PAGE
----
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Restaurants & Bars 4

Chez Panisse, 5/17/02

Rod Williams | May 25, 2002 06:03 PM

Our friend K. stopped off in Oakland last week on his annual migration from LA to the Pacific Northwest for the Seattle International Film Festival, so we rounded up another Oakland friend, E., and headed off to Chez Panisse, downstairs, for a bite to eat.

And a delightful bite it was. As Chowhounds probably know, Chez Panisse posts its menus for the week on the preceding Friday, so we knew what we'd be dining on. Prescient K. raided his cellar and transported northward a precious bottle of Jaboulet's Hermitage, 1989, on the back seat of the Lexus.

First, we were served an aperitif -- a liqueur glass of prosecco (dry Italian sparkling wine) with elderflower syrup -- a lovely herbally-flowery combination that danced on the palate. A small bowl of mixed, marinated olives came along with that.

Then came a thin slice of swordfish, seared, drizzled with a tangy extra-virgin olive oil and a scattering of fragrant oregano, with a small tangle of peppery baby greens on the side. Delicious! We ordered up a bottle of Ponzi's Arneis, 2001 to accompany the swordfish. Arneis is an earthy white grape varietal from Northern Italy, and this was the first American version we'd tasted. It was perfect with the fish.

Next up was a bowl of vibrant green soup -- fava beans and green garlic, with olive oil and little globs of chevre. K. was a little underwhelmed, but the rest of us just loved it. The fava beans were almost pureed, but there was still a slight crunch to them that gave it all a lovely texture. From our table we could see into the kitchen, and there was a large tray, dramatically lit, piled high with magnificent fava beans just inside the entrance that we could hardly take our eyes off all evening.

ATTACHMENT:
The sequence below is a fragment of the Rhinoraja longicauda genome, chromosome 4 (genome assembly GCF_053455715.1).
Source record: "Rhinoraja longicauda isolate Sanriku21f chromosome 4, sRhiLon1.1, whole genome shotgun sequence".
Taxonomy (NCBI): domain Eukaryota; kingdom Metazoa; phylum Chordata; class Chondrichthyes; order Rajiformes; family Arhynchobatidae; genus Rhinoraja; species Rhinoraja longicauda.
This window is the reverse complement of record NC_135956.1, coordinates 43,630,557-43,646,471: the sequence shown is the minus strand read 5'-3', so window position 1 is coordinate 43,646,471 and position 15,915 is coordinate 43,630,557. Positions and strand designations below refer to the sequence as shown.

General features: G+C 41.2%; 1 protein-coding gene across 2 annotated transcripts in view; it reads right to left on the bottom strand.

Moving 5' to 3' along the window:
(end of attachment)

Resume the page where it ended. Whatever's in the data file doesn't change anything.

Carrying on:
Then came some succulent slices and one dainty chop of grilled lamb from some organic No. Cal. ranch where especially lucky sheep must live out their brief lives in a state of bliss, because such tender, flavorful meat never before crossed my lips. It was bathed in a luscious jus, and partnered with two tiny wild fennel cakes, a little mound of stir-fried tatsoi, and a couple of slices of tempura-ed meyer lemon. A really wonderful dish, rendered sublime by K's extraordinary Hermitage -- a symphony of thrilling flavors and textures in the mouth that we will not soon forget.

Dessert was described as a grappa semifreddo with strawberries. I don't have a highly evolved sweet tooth at the best of times, and this dish didn't do much for me. It was actually a slice of cake -- a genoise, I'd say, with two layers of semifreddo -- a pale creamy ice, with a little alcoholic kick, but not much else to say for itself. The quartered, marinated strawberries on the side were the best part, I think.

Then some coffees, decaf and otherwise, and we hit the road. We all, I think, had had some bad Panisse experiences in the past, for one reason or another, which we giggled over at the table. This meal certainly exorcised those particular demons, for which we were most grateful.

Link: http://www.chezpanisse.com

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